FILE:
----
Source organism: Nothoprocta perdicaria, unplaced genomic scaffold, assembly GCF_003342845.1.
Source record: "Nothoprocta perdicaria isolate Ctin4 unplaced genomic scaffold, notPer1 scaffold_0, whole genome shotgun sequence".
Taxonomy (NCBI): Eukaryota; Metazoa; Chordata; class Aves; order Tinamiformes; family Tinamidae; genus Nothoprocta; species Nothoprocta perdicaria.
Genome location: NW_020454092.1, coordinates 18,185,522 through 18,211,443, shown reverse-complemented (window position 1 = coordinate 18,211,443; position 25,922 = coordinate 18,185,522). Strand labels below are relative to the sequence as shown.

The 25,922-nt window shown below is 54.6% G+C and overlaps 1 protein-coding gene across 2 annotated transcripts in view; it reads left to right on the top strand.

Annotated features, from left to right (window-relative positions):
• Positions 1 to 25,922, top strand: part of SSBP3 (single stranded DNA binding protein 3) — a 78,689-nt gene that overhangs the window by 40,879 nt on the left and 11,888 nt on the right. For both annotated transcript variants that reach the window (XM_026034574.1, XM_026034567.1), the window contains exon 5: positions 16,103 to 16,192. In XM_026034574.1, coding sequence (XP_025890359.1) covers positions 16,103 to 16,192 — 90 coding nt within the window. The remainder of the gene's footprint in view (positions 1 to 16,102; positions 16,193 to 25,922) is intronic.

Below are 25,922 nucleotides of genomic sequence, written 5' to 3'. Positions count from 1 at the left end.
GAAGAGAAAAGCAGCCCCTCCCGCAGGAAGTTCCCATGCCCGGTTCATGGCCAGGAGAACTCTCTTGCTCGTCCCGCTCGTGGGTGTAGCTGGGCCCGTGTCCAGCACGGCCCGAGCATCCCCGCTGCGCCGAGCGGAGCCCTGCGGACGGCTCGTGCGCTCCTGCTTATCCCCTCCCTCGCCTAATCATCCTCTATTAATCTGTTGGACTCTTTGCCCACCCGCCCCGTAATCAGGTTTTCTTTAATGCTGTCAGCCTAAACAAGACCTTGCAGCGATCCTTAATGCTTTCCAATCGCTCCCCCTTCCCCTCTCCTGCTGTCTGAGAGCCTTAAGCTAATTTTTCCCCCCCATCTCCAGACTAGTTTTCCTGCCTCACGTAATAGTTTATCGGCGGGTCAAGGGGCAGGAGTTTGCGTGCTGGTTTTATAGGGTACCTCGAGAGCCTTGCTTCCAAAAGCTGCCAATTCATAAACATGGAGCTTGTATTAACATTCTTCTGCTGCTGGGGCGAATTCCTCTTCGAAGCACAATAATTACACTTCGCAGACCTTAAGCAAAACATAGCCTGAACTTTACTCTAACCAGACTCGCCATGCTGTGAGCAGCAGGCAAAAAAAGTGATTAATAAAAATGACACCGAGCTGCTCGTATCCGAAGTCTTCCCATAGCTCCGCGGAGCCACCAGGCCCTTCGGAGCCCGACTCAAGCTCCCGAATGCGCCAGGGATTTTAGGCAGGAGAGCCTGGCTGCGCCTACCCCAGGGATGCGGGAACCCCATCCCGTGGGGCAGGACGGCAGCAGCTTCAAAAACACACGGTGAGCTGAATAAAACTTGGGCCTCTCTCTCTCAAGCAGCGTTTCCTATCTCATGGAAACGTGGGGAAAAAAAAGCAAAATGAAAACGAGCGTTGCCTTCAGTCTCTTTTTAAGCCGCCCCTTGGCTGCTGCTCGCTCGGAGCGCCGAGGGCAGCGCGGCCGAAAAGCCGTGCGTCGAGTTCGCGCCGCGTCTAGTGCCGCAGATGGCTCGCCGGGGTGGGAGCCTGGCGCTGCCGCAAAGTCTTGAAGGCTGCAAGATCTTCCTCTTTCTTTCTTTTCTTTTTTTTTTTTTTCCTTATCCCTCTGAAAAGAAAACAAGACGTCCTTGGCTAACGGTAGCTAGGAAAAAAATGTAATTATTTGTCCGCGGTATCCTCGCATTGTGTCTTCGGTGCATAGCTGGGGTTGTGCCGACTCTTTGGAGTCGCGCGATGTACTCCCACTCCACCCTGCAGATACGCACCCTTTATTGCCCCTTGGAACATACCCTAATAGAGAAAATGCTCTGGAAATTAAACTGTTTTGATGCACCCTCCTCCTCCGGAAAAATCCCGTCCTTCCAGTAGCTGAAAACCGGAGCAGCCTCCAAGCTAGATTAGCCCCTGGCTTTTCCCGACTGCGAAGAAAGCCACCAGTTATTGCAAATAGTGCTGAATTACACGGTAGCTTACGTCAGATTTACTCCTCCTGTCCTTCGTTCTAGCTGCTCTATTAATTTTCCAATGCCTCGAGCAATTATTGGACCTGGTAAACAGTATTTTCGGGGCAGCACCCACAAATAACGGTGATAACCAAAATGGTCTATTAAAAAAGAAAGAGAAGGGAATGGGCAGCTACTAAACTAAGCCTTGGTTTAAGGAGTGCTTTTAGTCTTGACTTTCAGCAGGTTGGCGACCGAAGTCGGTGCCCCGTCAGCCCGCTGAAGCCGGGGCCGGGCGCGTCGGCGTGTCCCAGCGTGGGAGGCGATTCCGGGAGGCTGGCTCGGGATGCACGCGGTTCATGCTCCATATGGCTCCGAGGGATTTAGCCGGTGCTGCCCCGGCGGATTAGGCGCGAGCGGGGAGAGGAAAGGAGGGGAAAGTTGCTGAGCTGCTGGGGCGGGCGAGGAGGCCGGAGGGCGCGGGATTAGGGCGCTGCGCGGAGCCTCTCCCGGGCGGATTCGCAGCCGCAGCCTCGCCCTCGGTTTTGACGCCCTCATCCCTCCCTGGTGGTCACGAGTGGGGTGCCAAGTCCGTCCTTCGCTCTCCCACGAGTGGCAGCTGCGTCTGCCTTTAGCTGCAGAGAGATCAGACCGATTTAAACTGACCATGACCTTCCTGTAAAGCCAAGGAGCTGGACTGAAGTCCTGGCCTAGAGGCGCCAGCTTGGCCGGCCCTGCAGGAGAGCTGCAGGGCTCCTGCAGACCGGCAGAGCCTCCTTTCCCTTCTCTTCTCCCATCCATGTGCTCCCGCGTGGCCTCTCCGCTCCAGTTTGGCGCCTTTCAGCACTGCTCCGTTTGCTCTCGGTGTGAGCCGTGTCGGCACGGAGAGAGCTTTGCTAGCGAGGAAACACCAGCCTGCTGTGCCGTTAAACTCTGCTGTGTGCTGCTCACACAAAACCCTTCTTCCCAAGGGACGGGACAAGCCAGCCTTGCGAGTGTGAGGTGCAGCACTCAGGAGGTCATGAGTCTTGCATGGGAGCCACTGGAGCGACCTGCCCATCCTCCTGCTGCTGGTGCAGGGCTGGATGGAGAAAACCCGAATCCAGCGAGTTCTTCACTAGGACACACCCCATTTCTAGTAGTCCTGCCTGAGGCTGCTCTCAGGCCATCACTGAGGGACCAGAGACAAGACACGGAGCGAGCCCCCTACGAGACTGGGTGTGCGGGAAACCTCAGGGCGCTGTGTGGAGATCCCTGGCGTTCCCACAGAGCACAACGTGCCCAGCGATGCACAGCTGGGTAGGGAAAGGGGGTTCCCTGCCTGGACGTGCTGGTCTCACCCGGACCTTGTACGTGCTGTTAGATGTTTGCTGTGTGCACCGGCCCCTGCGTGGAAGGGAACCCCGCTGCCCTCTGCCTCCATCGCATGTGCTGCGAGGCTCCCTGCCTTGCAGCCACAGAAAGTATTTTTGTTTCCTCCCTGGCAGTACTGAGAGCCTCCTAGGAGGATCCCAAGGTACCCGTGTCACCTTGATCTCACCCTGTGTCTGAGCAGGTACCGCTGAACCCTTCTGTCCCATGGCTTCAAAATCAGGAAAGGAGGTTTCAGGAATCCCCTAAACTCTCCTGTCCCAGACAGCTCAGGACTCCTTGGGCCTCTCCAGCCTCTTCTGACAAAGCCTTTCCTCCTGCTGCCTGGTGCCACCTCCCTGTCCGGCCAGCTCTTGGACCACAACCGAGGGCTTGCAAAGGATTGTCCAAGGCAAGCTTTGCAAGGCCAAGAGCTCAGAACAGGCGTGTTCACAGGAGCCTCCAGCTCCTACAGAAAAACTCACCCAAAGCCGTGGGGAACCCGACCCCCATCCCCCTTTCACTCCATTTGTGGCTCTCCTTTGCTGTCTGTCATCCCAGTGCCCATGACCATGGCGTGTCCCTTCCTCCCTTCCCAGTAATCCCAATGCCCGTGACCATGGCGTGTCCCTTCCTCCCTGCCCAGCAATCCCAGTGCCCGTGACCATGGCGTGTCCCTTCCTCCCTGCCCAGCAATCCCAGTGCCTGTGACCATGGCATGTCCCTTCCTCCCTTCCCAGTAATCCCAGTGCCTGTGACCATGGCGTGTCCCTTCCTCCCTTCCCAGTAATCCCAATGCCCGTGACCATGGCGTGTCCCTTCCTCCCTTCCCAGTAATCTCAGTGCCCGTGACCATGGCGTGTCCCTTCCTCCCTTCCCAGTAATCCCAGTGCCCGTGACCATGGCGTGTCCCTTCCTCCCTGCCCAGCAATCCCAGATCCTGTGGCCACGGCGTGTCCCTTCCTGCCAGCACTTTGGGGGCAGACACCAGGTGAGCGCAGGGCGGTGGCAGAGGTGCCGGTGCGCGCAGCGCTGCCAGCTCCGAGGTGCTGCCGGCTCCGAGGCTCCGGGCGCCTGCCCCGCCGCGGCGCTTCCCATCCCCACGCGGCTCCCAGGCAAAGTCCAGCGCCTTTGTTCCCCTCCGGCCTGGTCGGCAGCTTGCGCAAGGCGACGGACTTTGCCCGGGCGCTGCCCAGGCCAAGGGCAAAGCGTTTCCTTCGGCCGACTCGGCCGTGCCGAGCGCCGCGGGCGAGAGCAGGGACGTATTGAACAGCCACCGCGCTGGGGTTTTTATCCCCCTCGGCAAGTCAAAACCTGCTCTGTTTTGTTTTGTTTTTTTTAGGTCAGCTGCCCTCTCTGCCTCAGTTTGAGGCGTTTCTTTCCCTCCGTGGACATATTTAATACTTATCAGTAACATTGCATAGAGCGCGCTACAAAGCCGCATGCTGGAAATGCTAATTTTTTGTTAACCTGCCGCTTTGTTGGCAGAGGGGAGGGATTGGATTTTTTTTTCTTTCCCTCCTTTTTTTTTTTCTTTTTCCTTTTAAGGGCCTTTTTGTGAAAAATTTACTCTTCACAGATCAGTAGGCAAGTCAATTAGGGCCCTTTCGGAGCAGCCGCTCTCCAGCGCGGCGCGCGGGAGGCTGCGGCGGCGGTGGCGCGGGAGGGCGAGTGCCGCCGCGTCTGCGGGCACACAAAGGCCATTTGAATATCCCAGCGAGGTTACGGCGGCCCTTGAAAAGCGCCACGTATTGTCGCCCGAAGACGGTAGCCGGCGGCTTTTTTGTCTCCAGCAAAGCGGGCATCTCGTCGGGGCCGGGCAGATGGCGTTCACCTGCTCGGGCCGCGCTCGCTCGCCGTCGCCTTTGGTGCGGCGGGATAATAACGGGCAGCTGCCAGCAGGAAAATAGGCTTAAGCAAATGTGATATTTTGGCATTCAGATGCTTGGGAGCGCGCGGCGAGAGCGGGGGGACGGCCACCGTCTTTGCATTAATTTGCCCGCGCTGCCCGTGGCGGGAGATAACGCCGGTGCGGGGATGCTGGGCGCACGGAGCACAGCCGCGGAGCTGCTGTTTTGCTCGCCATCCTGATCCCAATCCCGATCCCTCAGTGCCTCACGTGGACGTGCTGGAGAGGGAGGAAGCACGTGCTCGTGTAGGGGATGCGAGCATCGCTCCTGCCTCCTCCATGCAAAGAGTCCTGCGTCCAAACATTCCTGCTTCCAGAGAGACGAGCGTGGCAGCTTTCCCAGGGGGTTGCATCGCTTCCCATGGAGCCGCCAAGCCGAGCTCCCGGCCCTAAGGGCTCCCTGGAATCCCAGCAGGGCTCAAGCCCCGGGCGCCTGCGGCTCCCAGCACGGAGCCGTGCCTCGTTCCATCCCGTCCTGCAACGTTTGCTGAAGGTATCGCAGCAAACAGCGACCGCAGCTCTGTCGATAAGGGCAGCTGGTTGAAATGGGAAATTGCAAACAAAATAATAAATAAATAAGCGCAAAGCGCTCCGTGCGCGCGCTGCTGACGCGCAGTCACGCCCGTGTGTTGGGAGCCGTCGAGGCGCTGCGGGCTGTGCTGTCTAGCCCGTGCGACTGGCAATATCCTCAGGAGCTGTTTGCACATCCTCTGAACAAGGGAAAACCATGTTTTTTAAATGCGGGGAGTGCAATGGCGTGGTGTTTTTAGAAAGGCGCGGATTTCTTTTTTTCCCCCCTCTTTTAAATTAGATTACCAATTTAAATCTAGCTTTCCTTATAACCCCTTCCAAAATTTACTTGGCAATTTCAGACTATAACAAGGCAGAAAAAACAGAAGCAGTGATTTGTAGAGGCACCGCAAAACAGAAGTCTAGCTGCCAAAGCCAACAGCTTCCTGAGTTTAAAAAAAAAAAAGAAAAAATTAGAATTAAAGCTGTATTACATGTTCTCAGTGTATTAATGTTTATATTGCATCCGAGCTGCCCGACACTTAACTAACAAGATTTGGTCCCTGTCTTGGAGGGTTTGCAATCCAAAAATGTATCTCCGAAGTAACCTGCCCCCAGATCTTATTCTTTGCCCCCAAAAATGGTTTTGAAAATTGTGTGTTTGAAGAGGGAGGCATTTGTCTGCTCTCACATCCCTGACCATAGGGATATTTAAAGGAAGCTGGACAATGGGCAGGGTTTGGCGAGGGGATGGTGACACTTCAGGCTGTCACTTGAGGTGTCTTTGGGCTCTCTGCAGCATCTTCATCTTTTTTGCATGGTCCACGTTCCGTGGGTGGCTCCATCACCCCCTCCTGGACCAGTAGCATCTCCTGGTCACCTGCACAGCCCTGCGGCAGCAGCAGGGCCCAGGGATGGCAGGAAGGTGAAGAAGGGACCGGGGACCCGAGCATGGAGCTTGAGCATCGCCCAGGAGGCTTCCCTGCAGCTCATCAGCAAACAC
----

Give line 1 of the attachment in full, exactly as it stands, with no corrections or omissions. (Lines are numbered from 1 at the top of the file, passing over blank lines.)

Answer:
Source organism: Nothoprocta perdicaria, unplaced genomic scaffold, assembly GCF_003342845.1.